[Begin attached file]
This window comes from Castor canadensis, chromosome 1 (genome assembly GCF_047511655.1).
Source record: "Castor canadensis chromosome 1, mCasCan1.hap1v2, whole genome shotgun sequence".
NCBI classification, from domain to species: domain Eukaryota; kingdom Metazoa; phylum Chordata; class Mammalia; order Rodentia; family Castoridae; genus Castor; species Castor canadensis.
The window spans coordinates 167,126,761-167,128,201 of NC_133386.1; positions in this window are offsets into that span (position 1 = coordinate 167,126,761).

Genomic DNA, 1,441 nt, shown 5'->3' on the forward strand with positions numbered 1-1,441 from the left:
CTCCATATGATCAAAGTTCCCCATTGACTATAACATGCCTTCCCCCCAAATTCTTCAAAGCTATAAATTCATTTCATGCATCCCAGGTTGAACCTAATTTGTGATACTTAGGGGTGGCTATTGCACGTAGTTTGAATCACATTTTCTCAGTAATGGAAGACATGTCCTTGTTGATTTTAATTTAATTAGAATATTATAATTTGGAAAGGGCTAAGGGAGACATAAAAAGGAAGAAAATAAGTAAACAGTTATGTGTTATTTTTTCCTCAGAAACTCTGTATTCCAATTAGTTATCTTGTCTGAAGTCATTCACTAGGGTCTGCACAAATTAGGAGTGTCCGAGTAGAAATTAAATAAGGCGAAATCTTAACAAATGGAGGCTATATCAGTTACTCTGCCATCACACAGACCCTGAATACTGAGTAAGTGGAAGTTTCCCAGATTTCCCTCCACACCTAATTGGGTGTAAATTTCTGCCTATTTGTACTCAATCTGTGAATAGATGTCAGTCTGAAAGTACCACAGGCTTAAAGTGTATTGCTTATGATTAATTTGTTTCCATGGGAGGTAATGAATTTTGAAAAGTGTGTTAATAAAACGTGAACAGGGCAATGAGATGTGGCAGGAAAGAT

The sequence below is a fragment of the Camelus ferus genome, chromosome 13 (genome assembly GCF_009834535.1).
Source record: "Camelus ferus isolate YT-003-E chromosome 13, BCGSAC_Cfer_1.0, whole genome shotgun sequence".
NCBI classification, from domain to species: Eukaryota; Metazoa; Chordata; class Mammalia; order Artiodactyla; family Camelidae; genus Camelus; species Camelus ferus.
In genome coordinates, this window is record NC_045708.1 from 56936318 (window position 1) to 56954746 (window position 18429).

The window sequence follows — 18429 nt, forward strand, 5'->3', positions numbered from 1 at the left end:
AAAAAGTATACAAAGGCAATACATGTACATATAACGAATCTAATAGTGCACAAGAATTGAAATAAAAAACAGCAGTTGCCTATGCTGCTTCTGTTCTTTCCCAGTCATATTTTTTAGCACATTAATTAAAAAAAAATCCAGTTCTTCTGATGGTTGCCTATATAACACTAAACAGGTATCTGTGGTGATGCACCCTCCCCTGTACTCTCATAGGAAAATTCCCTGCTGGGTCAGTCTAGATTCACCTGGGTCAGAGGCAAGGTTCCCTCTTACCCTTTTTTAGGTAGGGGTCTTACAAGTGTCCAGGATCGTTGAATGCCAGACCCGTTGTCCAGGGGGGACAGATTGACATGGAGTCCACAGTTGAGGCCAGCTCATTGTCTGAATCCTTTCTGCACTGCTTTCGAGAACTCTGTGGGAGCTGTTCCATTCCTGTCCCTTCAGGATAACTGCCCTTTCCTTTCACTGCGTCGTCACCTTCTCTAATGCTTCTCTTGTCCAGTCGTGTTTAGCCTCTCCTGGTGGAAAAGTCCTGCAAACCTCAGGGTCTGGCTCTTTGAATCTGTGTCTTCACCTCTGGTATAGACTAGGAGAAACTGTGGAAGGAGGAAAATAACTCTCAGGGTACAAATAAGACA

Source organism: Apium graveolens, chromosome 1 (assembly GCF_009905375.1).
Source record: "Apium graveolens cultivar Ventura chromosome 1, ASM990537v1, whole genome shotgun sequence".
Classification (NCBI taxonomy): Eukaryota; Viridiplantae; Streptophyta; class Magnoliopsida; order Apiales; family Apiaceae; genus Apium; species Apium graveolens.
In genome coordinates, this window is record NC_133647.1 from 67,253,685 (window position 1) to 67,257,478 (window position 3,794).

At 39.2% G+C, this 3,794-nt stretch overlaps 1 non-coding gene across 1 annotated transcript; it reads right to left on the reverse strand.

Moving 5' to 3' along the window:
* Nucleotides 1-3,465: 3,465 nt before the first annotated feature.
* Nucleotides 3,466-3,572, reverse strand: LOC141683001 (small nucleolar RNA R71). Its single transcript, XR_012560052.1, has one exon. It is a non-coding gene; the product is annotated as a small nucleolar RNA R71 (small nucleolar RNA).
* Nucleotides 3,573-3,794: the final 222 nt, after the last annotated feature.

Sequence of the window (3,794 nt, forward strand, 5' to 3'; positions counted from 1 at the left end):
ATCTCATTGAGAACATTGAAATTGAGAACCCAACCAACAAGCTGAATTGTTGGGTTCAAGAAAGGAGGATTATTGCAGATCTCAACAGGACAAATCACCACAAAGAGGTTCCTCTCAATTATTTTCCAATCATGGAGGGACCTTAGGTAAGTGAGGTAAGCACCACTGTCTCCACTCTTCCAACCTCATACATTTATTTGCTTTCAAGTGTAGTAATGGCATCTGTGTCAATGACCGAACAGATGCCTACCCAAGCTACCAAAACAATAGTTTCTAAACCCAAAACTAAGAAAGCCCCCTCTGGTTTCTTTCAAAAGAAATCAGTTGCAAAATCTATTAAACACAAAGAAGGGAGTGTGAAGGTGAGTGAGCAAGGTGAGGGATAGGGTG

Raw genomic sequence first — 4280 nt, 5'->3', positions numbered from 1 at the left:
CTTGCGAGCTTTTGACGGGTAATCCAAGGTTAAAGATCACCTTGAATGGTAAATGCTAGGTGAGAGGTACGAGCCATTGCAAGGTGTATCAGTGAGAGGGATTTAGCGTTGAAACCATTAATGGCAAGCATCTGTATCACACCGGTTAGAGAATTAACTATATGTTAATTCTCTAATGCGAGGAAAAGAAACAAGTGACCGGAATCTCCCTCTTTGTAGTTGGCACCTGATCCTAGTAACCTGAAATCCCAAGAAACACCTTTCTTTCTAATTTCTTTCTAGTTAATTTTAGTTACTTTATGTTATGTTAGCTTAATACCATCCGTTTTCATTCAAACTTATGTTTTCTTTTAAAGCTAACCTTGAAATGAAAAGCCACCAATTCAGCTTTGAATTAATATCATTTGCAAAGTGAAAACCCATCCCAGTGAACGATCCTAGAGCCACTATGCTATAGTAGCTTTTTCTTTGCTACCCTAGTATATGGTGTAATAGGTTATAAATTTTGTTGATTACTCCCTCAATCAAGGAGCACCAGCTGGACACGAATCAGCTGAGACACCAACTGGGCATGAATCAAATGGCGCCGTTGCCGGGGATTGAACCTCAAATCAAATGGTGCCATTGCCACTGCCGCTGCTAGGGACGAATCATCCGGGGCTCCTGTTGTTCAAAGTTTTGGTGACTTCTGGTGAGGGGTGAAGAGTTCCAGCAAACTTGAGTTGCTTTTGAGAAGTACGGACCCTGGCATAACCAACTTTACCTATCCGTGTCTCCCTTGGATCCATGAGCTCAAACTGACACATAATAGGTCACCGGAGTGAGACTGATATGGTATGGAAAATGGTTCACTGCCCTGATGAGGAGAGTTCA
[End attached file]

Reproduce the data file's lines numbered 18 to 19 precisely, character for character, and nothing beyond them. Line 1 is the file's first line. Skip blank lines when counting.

Moving 5' to 3' along the window:
* Nucleotides 1-3,465: 3,465 nt before the first annotated feature.